EZDrummer vs Superior Drummer

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So in my limited free time, I've been trying to put in work on a new album. In the past I have always used prerecorded drum loops to build songs, but I'm running into issues with the loops I have and getting the right sound/feel. I've been thinking about trying EZDrummer for a while based on recommendations from other Fawmers/5090ers.

I downloaded the demo for EZDrummer and played with it. I like it and I think it will do what I want... but it has it's limitations.

Do any of you have experience with EZDrummer and/or Superior Drummer? If so, which one is better?

Superior Drummer looks like it has a lot more tone shaping and tone control options but I can't get a demo of Superior to try out how the drum track/loop building works. Superior is currently on sale for like $30 more than EZDrummer.

Any other options I should consider?

I've had EZ Drummer 2 for a while, and have used it with some regularity (and also use Logic Drummer and good old fashioned manual drum-pad playing and hit-by-hit programming). I have found EZ Drummer has more than enough sound-shaping controls for my relatively undemanding drum needs -- most importantly for me, the mixer is quite flexible.

What I enjoy most about EZ Drummer is the ability to customize midi loops -- either the ones built-in to the program or, critically, that one imports oneself -- by adjusting the number of hits on each drum kit piece per loop, on a drum-by-drum basis, simply by turning a knob for that drum. That enables you to really customize drum segments to your own liking, which can then be dragged into your DAW, if you're so inclined, for further note-by-note tweaking. I'm not sure if Superior Drummer has that same capability.

So bottom line for me: EZ Drummer is quite nice. Can't really comment on Superior Drummer, but I don't personally need more advanced drum tone-sculpting, and would personally not get Superior if it doesn't have EZ's pattern customizaton feature (which, again, it might -- I just don't know either way).

From what I could tell when I looked at upgrading, the extra stuff in superior mostly can be done by sending the sounds on EZ to separate channels and using plug ins. But 30 bucks more is chicken feed for such amazingly good software, so.... Smile

I purchased Superior last fall, but I still have not used it. I opened it once to make sure it worked. I'm an EZDrummer guy until I have time to learn it.

When I bought drum loop sequencer software, I look at EZDrummer and thought the same thing, it has limitations. I decided Addictive Drums worked better. To me, their kits just sound great.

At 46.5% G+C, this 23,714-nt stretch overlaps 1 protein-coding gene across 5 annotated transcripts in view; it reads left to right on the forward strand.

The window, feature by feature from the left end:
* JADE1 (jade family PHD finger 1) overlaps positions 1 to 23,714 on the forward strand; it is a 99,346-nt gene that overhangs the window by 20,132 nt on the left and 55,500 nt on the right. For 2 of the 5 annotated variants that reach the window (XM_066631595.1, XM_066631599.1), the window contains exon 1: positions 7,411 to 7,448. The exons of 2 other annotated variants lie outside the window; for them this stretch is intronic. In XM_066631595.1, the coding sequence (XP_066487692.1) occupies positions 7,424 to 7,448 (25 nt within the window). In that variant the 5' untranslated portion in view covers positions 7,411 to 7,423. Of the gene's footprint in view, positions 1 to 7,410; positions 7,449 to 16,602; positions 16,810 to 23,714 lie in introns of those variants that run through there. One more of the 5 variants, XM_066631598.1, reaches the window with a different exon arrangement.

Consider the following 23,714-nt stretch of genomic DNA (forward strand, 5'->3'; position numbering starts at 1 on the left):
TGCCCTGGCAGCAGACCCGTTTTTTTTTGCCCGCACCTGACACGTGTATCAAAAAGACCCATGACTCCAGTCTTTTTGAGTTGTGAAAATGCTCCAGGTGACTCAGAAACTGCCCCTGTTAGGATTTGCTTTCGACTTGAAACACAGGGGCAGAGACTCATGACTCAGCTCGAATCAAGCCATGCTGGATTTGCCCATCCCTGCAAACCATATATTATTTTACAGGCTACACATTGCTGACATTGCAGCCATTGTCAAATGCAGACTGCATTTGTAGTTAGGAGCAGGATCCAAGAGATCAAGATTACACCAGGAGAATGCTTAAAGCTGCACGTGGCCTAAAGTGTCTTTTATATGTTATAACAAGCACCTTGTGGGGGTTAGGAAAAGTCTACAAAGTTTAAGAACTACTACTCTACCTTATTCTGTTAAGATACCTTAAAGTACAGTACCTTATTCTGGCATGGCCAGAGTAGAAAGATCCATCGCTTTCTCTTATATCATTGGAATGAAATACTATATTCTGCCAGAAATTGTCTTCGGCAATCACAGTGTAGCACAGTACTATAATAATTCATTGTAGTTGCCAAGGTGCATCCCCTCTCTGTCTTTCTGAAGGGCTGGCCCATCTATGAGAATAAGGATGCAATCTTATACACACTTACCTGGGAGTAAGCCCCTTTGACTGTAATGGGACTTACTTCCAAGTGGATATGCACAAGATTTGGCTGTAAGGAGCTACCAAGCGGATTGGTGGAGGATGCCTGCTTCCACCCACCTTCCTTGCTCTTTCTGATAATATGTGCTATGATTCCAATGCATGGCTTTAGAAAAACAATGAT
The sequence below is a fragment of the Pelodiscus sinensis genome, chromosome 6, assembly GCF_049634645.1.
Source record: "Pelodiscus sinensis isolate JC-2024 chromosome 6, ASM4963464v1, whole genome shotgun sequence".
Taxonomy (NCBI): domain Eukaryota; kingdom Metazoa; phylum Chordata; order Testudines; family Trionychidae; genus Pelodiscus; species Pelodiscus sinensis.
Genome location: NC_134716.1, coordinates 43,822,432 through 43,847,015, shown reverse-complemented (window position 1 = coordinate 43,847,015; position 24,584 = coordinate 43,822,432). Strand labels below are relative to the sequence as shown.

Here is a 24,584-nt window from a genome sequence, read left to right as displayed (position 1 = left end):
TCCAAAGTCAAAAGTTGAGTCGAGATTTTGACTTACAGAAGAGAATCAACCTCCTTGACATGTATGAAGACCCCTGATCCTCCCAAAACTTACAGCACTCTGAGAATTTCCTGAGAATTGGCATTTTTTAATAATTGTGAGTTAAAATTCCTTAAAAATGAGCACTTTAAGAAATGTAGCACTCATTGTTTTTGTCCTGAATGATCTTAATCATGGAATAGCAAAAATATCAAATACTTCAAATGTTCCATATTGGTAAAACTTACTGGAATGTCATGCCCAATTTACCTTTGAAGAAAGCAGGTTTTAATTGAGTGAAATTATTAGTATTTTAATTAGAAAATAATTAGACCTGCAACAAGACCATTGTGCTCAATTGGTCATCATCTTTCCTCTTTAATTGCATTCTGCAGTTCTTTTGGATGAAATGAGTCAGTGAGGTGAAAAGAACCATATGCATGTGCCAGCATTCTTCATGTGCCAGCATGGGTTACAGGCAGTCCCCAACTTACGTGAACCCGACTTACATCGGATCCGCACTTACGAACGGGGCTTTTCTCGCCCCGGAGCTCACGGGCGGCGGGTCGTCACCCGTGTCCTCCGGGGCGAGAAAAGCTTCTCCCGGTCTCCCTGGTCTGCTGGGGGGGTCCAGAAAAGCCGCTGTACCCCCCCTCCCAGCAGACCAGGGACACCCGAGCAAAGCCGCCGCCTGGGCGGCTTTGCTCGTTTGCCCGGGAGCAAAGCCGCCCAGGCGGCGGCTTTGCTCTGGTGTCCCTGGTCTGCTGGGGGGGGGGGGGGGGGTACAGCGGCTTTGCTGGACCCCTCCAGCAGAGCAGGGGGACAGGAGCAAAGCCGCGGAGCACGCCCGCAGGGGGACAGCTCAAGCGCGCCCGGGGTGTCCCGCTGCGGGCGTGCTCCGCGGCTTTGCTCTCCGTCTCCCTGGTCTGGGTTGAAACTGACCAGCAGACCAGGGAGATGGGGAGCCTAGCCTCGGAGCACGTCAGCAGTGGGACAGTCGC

Hey, just get Addictive Drums. I have never even wanted to touch anything else. Smile
It's ridiculous the amount of different sounds you can get out of it. All my songs have Addictive drums.

I've been using EZDrummer for a few months and I've had no problems with it. The only real difference I see between that and superior drummer is you get 20 gb of samples instead just like 1 or 2 that you get with EZDrummer. Of course nothing can beat an actual drummer on a live kit though Smile

I like Addictive drums 2 and sometimes use that.The kits sound good and it isn't terribly difficult to learn.

From my experience EZ Drummer is great for someone just getting into computer drumming programs because it's easier to get something usable with less complexity. Superior Drummer is the big brother made by the same company.
If you really want to dive deep into drum sounds, BFD 3 is hard to improve on.It will go as deep as you dare and it is very complex in that there isn't anything you can't adjust or change. Even though it's complex, you can still use it in a basic way with few tweaks.Sounds wonderful!

Almost all of them want you to buy additional kits. Steven Slate Drums is probably the exception as it comes with lot's of kits in the initial purchase.

Most have mixing affects and chains like a self contained drum daw within a daw. If you look at it like that it doesn't seem as complicated.Some users directly send each track from the drum mixer into the daw for individual treatment there. Alternately, you can simply send the mains out to the daw.

@Valerie Cox, [@Ianuiarius] @Winky - Thanks for the heads up about Addictive Drums. There's a pretty sweet deal on AD2 currently on Musicians Friend. I like what I see so far. I've read conflicting reports about importing external midi files into AD2 - have you had any experience with that?

I'll also check out Steven Slate and BFD3. Thanks!

@Kraftec - I agree, a live drummer is best! My last 2 CDs I've had a friend do as much live takes as we could manage - but he's moved to a different state now. Sad .

I don't use import. I play the midi to Reaper and use AD as the vst instrument.

For the poor, I use Hydrogen Drums. http://www.hydrogen-music.org/hcms/node/21

I use both EZ Drummer 2 and Addictive Drums 2 - both are great and very useful.
AD definitely has more possibilities and flexibility for shaping the sound but I think EZ's sound is a bit more organic and has less of a "produced" sound so I find it works better with the simpler acoustic stuff I do. AD is excellent though too but I use it for more pop stuff.